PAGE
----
[X] CLOSEMAIN MENU

  • Archives

  • Categories

    • air pollution (2)
    • Announcements (587)
    • Antibiotic Resistance (28)
    • Antimicrobial (9)
    • Aquaculture (27)
    • Aquatic Organisms (24)
    • Bats (4)
    • Beneficials (41)
    • Biofuels (6)
    • Biological Control (21)
    • Biomonitoring (34)
    • Birds (14)
    • btomsfiolone (1)
    • Bug Bombs (1)
    • Canada (10)
    • Cannabis (27)
    • Centers for Disease Control and Prevention (CDC) (8)
    • Children (60)
    • Children/Schools (229)
    • cicadas (1)
    • Climate (5)
    • Climate Change (56)
    • Clover (1)
    • compost (1)
    • contamination (115)
    • Disinfectants & Sanitizers (10)
    • Drift (2)
    • Drinking Water (3)
    • Emergency Exemption (2)
    • Environmental Justice (136)
    • Environmental Protection Agency (EPA) (308)
    • Events (82)
    • Farm Bill (10)
    • Farmworkers (157)
    • fish (6)
    • Forestry (5)
    • Fracking (4)
    • Fungicides (14)
    • Goats (2)
    • Golf (13)
    • Greenhouse (1)
    • Groundwater (3)
    • Health care (32)
    • Herbicides (11)
    • Holidays (29)
    • Household Use (5)
    • Indigenous People (1)
    • Infectious Disease (2)
    • Integrated and Organic Pest Management (62)
    • Invasive Species (31)
    • Label Claims (47)
    • Lawns/Landscapes (218)
    • Litigation (317)
    • Livestock (5)
    • Metabolites (2)
    • Microbiata (11)
    • Microbiome (11)
    • Nanosilver (2)
    • Nanotechnology (54)
    • National Politics (386)
    • Occupational Health (3)
    • Pesticide Drift (144)
    • Pesticide Efficacy (2)
    • Pesticide Mixtures (2)
    • Pesticide Regulation (709)
    • Pesticide Residues (161)
    • Pets (25)
    • Plant Incorporated Protectants (1)
    • Poisoning (4)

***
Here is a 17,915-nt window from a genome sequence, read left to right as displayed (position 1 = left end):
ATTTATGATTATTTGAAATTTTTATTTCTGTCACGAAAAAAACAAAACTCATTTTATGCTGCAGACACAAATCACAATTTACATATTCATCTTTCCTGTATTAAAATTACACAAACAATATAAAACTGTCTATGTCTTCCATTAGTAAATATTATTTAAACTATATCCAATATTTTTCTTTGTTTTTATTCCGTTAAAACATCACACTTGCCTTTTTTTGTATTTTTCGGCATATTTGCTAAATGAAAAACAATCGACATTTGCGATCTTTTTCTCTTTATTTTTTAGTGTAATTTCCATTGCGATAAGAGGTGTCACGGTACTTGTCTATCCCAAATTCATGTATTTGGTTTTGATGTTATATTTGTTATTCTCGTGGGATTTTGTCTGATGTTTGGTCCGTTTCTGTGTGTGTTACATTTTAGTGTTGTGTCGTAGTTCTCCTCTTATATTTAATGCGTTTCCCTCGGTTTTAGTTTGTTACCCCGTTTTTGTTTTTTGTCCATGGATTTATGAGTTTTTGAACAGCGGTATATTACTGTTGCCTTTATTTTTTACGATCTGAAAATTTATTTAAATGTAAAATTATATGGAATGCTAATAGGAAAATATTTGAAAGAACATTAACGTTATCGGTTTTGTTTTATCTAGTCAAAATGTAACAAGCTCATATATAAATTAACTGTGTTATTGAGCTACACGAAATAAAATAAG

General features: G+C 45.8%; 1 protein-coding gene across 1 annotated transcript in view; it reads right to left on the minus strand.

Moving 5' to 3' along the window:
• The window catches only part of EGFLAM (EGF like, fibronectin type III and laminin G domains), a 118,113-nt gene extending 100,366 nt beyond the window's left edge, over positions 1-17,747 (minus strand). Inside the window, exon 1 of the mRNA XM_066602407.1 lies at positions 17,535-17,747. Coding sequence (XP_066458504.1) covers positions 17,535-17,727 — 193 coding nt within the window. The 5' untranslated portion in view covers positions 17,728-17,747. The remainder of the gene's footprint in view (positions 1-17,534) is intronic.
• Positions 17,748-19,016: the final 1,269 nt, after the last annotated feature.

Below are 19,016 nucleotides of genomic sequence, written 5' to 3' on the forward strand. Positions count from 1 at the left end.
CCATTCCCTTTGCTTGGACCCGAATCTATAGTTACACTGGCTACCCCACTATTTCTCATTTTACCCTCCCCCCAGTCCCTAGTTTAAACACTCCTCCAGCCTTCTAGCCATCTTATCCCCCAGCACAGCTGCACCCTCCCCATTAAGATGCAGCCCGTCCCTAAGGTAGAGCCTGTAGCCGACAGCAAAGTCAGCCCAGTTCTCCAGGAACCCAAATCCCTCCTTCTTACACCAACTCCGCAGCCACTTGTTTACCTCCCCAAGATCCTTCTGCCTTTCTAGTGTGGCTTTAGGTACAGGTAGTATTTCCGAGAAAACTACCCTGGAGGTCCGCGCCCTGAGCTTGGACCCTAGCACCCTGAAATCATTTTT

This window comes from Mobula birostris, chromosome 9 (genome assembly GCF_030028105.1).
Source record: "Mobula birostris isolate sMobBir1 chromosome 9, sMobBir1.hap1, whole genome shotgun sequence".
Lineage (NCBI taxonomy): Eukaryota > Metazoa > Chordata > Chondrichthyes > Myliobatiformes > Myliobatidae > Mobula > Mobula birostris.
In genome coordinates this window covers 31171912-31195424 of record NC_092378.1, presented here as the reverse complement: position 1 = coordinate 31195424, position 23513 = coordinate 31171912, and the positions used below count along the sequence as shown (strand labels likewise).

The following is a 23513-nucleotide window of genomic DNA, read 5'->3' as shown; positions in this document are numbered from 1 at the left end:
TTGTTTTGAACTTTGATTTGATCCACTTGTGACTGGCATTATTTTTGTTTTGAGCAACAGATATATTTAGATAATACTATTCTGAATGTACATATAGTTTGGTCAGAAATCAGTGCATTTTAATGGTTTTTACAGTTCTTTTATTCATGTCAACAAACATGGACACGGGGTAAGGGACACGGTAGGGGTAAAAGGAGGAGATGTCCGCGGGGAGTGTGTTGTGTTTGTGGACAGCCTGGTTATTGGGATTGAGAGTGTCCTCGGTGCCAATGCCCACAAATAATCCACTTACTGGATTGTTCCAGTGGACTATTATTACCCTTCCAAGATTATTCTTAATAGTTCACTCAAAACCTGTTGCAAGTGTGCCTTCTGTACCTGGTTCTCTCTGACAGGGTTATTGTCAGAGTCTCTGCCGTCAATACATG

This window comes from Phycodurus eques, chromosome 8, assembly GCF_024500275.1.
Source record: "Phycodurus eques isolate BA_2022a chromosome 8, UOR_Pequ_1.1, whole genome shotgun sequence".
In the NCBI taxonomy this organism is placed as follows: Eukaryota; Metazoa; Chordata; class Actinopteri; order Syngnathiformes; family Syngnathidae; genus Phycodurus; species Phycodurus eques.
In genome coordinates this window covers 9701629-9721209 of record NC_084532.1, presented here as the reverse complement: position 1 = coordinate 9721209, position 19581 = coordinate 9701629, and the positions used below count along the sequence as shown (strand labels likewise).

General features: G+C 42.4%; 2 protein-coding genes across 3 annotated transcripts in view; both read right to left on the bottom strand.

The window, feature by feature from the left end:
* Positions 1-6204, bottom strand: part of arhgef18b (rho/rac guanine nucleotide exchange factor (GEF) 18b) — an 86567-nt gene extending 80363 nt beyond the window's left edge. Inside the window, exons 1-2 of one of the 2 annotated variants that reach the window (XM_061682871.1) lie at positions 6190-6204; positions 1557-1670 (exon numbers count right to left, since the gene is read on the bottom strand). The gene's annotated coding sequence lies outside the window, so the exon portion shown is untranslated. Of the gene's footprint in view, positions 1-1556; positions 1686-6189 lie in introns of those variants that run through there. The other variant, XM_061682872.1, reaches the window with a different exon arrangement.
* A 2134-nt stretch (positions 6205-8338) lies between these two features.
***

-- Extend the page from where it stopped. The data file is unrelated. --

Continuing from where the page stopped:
• Preemption (25)
    • President-elect Transition (2)
    • Repellent (2)
    • Resistance (97)
    • Rights-of-Way (1)
    • Rodenticide (26)
    • Seeds (3)
    • synergistic effects (7)
    • Synthetic Pyrethroids (8)
    • Take Action (514)
    • Textile/Apparel/Fashion Industry (1)
    • Toxic Waste (6)
    • Wildlife/Endangered Sp. (391)
    • Women’s Health (9)
    • Wood Preservatives (27)
    • World Health Organization (4)
  • Most Viewed Posts

Daily News Blog

27
Oct

Global Pollinator Declines Threaten Plant Biodiversity

(Beyond Pesticides, October 27, 2021) Declines in pollinator populations throughout the world may result in the loss of tens of thousands of wild flowering plants that rely on their services, according to research published this month in the journal Science Advances. “Our paper provides the first global estimate of how many plant species mostly or completely rely on animal pollinators to make seeds and thus to reproduce,” wrote author James Rodger, PhD, in an article in The Conversation. “We found that it’s about 175,000 plant species – half of all flowering plants. This means declines in pollinators could cause major disruptions in natural ecosystems, including loss of biodiversity.”

Pollinators are being threatened with multiple interacting stressors, from climate change, to pesticide use, disease, habitat destruction, and other factors. In the US, an increasing number of pollinators, including iconic species like the American bumblebee and monarch butterfly, are being added or in consideration for listing under the Endangered Species Act. Systemic neonicotinoid insecticides implicated for their earth-spanning hazards to pollinator populations themselves put 89% or more of U.S. endangered species at risk.

Many are aware of the fact that pollinators help make available one in three bites of food. Research studies show that pollinators are part of a complex ecosystem that contributes to farm productivity, income, and environmental protection, and their protection provides greater benefits across the board than pesticide use.  But the effect of pollinator losses could stretch even further – with cascading impacts that could harm entire ecosystems. To determine how needed pollinators are for plant reproduction worldwide, the authors of the current study amassed a dataset of prior pollen research containing over 1,174 plant species, providing a globally representative analysis of pollinator contributions to flowering plants.